By Thomas Kariuki
President Uhuru Kenyatta’s obsession with big developments is nerve-wrecking. The multi-billion projects or literally loans have plunged Kenya into a debt crisis.
Debt is good because you can do several things, like planning to build a highway where you already have an operational standard gauge railway plying similar route (one major project competing against another major one), paying recurrent expenditure, creating 1 million new jobs, settling IDPs, PEV IDPs and squatters and fighting corruption among others.
The loan situation in Kenya reminds me of the saying “kukopa harusi, kulipa matanga” loosely translated as “borrowing is rejoicing, paying back is hurting.”
Pardon my insensitivity but I have to say it as it is. The impact of the projects in-terms of returns cannot be felt or were they just for building the presidential brand.
The standard gauge railway is way too behind in repaying its Chinese loan, the laptop project- no one can ascertain its impact, the NYS benefited its looters and to cap it all, implementation of devolution is frisking the country dry- do we really need certain positions like Senators, 47 counties and very many MCAs?
I remember advising on a similar vein that an audit of what has been done for the last five or six years since the president came into power should be commenced to ascertain the cost-benefit of the projects.
Then I was looking at the scandals in the National Youth Service and Youth Enterprise Development Fund. It is here that I suggested that the president should make Kenyan youth his priority and legacy.
Going back to the debt situation Kenya has found herself in, I want to address two issues.
Paying back the loan(s):
I agree wholly with the president that the debt must be paid, but how?
Kenya’s revenue generation model must now change. The body mandated with collecting taxes should sit down, devise new ways and models of gathering taxes and ensuring that these models are workable.
President Kenyatta’s proposal for increased taxation on other sector of the economy can only be read as a panic mode the president Kenyatta is in. At least the president wants to pay back the debt from his conversation of short term pain and gain. How? through taxes but taxing what, who, how and when?
Pressure could have led the president to take drastic measures christened austerity measures, but I will say without fear, that the new model the president is proposing should be well thought out. If the government insists on collecting the taxes using the austerity measures, then the president should also review pay for the employed to ensure that no one goes under.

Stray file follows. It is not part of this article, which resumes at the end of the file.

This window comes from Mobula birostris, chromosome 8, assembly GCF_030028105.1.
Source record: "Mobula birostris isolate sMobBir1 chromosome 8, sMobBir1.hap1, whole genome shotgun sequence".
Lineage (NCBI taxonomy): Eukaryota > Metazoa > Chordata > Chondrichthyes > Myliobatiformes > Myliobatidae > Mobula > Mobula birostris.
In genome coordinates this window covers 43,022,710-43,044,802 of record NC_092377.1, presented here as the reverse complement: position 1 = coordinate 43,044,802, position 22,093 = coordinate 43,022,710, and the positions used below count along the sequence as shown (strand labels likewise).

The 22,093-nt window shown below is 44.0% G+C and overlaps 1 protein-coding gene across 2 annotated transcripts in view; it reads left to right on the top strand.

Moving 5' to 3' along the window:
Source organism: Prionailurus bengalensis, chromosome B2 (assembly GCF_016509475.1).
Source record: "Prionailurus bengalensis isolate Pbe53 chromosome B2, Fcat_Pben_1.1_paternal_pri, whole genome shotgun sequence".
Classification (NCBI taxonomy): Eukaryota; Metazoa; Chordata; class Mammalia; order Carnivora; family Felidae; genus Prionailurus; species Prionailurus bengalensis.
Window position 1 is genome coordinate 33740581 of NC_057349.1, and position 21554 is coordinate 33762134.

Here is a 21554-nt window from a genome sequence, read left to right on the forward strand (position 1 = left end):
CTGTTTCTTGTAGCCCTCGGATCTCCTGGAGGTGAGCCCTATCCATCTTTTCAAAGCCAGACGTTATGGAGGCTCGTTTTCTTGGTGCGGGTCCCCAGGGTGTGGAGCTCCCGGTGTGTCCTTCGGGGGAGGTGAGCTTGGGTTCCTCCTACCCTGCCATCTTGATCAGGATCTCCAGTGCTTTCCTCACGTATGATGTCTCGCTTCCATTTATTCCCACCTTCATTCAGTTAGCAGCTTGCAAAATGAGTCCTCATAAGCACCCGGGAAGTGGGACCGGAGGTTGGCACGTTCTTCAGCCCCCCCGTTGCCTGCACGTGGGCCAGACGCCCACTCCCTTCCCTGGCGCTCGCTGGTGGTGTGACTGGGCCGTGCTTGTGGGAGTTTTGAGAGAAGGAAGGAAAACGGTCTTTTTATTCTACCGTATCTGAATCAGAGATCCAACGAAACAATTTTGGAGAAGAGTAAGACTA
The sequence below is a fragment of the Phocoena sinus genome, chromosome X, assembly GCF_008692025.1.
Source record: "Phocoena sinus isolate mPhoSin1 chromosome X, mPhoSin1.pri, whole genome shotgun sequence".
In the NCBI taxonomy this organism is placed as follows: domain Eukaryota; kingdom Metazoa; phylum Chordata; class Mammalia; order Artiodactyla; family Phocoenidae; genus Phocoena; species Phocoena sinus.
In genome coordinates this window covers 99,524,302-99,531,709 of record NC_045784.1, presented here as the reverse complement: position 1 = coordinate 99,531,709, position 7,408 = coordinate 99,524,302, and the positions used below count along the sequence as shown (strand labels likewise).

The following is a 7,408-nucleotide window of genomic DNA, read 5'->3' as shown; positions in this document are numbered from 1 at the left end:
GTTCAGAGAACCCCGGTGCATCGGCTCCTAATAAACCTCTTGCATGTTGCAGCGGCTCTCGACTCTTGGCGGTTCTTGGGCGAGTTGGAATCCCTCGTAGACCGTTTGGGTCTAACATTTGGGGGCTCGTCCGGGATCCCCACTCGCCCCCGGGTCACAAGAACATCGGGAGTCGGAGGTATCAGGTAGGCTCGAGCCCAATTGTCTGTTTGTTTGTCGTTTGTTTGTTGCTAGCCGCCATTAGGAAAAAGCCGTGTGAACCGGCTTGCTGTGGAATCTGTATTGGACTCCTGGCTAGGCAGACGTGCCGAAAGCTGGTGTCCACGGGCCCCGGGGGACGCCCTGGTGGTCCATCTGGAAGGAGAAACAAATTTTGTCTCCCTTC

The second way is to reduce spending; on who, what, when and how? I agree that the government has done considerably well in this, but more ways can be used to reduce wasteful spending, take pay cuts for government officer, work within our budgets and if push comes to shove do away or merge one or two agendas.
Improving economic growth will have to increase. Economic growth am sorry to say is only felt by the high in authority. The common man has lived in the same condition if not lower as when former president Mwai Kibaki was in power.
Economic growth is the anchor the Kenyatta government is missing. A question would go, has the projects the President has been implementing fostering economic growth or is economic growth a preserve of the few?
Naturally, if you want to pay off a debt, you cut on your spending or try increase your revenues. Iceland faced a debt crisis in 2008, its banks were unable to get financing from the international market and the unexpected happened, they were declared bankrupt.
The government decided to restructure the revenue generation model and set up currency swap agreements with neighbouring countries and was able to pull itself out of debt.
It is a good lesson that President Kenyatta can borrow a leaf from.
Monitoring and evaluation of projects
President Kenyatta must launch a project management, monitoring and evaluation team to drive his economic transformation agenda.
This is the team that will conduct time-to-time surveys on the progress of the projects, recommend better ways of implementing the project and evaluating the benefits of this projects looking at sourcing for funds.